May 15, 2009 (Vol. 29, No. 10)
Strong Points: Large assortment of tools
Weak Points: Some links don’t work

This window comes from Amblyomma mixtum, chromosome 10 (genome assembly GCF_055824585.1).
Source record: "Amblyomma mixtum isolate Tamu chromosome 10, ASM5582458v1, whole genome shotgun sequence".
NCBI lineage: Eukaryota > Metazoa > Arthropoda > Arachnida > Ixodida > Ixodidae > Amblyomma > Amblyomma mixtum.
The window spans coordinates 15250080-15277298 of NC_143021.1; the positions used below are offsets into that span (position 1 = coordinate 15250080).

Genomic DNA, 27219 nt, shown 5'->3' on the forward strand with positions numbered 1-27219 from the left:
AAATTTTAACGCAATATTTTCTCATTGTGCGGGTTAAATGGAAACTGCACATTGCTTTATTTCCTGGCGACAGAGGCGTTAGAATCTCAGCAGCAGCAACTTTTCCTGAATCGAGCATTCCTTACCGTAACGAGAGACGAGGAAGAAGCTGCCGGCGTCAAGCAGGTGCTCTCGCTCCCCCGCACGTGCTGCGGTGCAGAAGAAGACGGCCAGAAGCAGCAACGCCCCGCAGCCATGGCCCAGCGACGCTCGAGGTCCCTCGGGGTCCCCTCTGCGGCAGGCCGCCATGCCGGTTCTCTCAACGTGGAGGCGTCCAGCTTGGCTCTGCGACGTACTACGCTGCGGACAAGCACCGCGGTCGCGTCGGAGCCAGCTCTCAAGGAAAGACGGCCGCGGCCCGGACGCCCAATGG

Molecular models have certainly come a long way since those kits with various-colored balls—fun to put together, but impossible to take apart. Nowadays one can eliminate sore fingertips by performing one’s molecular modeling on the computer. (Who wants to build a peptide chain by hand, anyway?) For those of you with in silico inclinations, the NIH MBI Laboratory Servers offer a panoply of resources. With 26 servers, one can detect errors in protein models with ERRAT, or determine the amount of rare E. coli codons from a sequence with RACC (the appropriately named rare codon calculator). Crystal twinning and Mycobacterium tuberculosis protein regulation are also within the scope of this site. The only disappointment, as far as I could tell, was the nonfunctional “electronic notebook for recording crystallization experiments.” Alas, I am left to make do with paper and pen. I guess computers can’t replace everything.